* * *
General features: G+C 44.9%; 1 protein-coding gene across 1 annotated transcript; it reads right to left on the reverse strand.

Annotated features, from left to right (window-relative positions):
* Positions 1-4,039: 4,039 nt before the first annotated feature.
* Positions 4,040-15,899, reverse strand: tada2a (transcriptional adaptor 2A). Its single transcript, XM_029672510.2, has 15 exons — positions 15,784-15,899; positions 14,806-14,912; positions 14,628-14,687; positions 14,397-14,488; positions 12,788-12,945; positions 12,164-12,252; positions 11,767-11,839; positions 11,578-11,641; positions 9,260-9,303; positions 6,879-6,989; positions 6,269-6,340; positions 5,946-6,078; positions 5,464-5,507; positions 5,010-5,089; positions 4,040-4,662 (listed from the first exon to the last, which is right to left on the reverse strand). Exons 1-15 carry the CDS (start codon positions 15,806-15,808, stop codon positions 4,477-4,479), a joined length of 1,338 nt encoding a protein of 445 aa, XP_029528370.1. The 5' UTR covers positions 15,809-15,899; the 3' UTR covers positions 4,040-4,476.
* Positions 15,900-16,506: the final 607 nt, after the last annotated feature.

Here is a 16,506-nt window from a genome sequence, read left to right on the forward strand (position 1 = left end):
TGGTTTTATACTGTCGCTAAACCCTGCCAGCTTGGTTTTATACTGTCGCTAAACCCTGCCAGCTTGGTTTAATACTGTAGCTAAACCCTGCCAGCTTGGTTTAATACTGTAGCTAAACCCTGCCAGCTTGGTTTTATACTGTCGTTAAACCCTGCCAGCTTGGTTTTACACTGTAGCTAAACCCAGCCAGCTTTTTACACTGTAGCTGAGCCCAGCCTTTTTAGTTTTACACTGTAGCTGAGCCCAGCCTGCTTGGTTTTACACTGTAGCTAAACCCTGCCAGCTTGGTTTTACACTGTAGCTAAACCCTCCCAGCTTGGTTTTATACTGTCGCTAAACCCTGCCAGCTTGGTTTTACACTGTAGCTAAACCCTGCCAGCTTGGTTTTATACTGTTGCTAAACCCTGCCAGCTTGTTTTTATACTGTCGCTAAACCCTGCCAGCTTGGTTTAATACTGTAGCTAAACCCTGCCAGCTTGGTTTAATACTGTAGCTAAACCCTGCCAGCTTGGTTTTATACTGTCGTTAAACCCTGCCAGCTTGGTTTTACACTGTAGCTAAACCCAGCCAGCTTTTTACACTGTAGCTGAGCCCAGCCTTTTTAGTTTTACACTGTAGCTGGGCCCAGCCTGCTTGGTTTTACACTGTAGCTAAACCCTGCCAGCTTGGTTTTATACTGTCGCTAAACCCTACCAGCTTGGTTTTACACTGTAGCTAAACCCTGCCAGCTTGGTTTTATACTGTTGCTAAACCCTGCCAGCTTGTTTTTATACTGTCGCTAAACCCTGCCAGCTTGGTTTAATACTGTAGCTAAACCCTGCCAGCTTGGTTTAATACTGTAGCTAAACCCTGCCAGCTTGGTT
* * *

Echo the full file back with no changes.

General features: G+C 44.9%; 1 protein-coding gene across 1 annotated transcript; it reads right to left on the reverse strand.

Annotated features, from left to right (window-relative positions):
* Positions 1-4,039: 4,039 nt before the first annotated feature.
* Positions 4,040-15,899, reverse strand: tada2a (transcriptional adaptor 2A). Its single transcript, XM_029672510.2, has 15 exons — positions 15,784-15,899; positions 14,806-14,912; positions 14,628-14,687; positions 14,397-14,488; positions 12,788-12,945; positions 12,164-12,252; positions 11,767-11,839; positions 11,578-11,641; positions 9,260-9,303; positions 6,879-6,989; positions 6,269-6,340; positions 5,946-6,078; positions 5,464-5,507; positions 5,010-5,089; positions 4,040-4,662 (listed from the first exon to the last, which is right to left on the reverse strand). Exons 1-15 carry the CDS (start codon positions 15,806-15,808, stop codon positions 4,477-4,479), a joined length of 1,338 nt encoding a protein of 445 aa, XP_029528370.1. The 5' UTR covers positions 15,809-15,899; the 3' UTR covers positions 4,040-4,476.
* Positions 15,900-16,506: the final 607 nt, after the last annotated feature.

Here is a 16,506-nt window from a genome sequence, read left to right on the forward strand (position 1 = left end):
TGGTTTTATACTGTCGCTAAACCCTGCCAGCTTGGTTTTATACTGTCGCTAAACCCTGCCAGCTTGGTTTAATACTGTAGCTAAACCCTGCCAGCTTGGTTTAATACTGTAGCTAAACCCTGCCAGCTTGGTTTTATACTGTCGTTAAACCCTGCCAGCTTGGTTTTACACTGTAGCTAAACCCAGCCAGCTTTTTACACTGTAGCTGAGCCCAGCCTTTTTAGTTTTACACTGTAGCTGAGCCCAGCCTGCTTGGTTTTACACTGTAGCTAAACCCTGCCAGCTTGGTTTTACACTGTAGCTAAACCCTCCCAGCTTGGTTTTATACTGTCGCTAAACCCTGCCAGCTTGGTTTTACACTGTAGCTAAACCCTGCCAGCTTGGTTTTATACTGTTGCTAAACCCTGCCAGCTTGTTTTTATACTGTCGCTAAACCCTGCCAGCTTGGTTTAATACTGTAGCTAAACCCTGCCAGCTTGGTTTAATACTGTAGCTAAACCCTGCCAGCTTGGTTTTATACTGTCGTTAAACCCTGCCAGCTTGGTTTTACACTGTAGCTAAACCCAGCCAGCTTTTTACACTGTAGCTGAGCCCAGCCTTTTTAGTTTTACACTGTAGCTGGGCCCAGCCTGCTTGGTTTTACACTGTAGCTAAACCCTGCCAGCTTGGTTTTATACTGTCGCTAAACCCTACCAGCTTGGTTTTACACTGTAGCTAAACCCTGCCAGCTTGGTTTTATACTGTTGCTAAACCCTGCCAGCTTGTTTTTATACTGTCGCTAAACCCTGCCAGCTTGGTTTAATACTGTAGCTAAACCCTGCCAGCTTGGTTTAATACTGTAGCTAAACCCTGCCAGCTTGGTT